GPT-3 (Generative Pretrained Transformer 3), GPT-3.5 and GPT-4 are state-of-the-art language processing AI models developed by OpenAI. They are capable of generating human-like text and have a wide range of applications, including language translation, language modelling, and generating text for applications such as chatbots.
GPT-3.5 is one of the largest and most powerful language-processing AI models to date, with 175 billion parameters.
GPT-3.5 gives a user the ability to give a trained AI a wide range of worded prompts. These can be questions, requests for a piece of writing on a topic of your choosing or a huge number of other worded requests.
Above, it described itself as a language-processing AI model. This simply means it is a program able to understand human language as it is spoken and written, allowing it to understand the worded information it is fed, and what to spit back out.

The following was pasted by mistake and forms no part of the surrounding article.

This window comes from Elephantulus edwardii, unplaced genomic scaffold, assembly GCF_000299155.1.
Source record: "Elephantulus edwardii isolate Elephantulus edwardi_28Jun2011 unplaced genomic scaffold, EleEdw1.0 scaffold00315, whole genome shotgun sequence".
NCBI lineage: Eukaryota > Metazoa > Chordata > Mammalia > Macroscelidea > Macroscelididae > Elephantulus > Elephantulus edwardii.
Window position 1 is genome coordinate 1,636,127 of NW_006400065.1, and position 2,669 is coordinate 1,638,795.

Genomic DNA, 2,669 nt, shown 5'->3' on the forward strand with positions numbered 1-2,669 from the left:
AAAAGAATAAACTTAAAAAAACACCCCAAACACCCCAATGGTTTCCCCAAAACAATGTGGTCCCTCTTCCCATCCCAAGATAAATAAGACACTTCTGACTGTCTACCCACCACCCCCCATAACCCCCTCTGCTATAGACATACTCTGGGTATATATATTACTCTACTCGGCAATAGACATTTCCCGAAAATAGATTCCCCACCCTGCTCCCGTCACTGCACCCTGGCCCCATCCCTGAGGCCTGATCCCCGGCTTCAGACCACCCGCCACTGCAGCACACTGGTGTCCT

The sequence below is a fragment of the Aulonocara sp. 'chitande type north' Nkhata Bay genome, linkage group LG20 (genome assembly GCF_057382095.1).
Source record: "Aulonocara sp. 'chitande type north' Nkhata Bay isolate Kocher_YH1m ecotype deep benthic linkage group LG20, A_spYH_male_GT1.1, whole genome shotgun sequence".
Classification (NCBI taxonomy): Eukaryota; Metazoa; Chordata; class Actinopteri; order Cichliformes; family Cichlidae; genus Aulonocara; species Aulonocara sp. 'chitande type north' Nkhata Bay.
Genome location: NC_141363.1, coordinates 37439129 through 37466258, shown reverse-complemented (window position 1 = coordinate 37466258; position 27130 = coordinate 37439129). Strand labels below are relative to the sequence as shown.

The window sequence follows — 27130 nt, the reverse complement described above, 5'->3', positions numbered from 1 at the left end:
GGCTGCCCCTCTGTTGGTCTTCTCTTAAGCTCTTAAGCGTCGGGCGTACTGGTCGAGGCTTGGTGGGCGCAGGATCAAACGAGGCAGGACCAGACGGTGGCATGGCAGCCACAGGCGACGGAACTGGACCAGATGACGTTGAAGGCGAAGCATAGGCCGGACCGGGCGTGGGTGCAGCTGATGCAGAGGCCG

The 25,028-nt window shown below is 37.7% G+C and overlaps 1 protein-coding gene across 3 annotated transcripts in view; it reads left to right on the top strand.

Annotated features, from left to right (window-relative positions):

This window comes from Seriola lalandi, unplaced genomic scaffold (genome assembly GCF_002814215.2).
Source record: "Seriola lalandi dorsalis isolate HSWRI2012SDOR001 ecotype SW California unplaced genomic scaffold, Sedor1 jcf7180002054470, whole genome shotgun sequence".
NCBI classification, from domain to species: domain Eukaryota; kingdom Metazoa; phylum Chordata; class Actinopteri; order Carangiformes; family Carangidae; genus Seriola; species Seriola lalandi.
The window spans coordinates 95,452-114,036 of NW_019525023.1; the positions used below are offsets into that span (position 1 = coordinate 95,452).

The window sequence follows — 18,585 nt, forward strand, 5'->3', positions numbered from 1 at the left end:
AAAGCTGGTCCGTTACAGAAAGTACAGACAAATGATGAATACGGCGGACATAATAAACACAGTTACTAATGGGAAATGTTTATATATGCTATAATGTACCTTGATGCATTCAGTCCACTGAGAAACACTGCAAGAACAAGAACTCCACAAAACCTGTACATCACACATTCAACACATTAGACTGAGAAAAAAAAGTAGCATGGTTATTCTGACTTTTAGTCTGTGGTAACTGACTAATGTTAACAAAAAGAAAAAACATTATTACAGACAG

What can ChatGPT do?
With its 175 billion parameters, it’s hard to narrow down what GPT-3.5 does. The model is, as you would imagine, restricted to language. It can’t produce video, sound or images like its brother Dall-E 2, but instead has an in-depth understanding of the spoken and written word.
You can use ChatGPT-3.5 to:
- Write essays
- Write excel formulas
- Write poems and movie scripts
- Research topics and summarise content
- Help you build a cover letter or CV
- Write code
- Plan a holiday
ChatGPT has a very wide range of abilities, everything from writing poems about sentient farts and cliché rom-coms in alternate universes, through to explaining quantum mechanics in simple terms or writing full-length research papers and articles.
While it can be fun to use OpenAI’s years of research to get an AI to write bad stand-up comedy scripts or answer questions about your favourite celebrities, its power lies in its speed and understanding of complicated matters.
Where we could spend hours researching, understanding and writing an article on quantum mechanics, ChatGPT can produce a well-written alternative in seconds.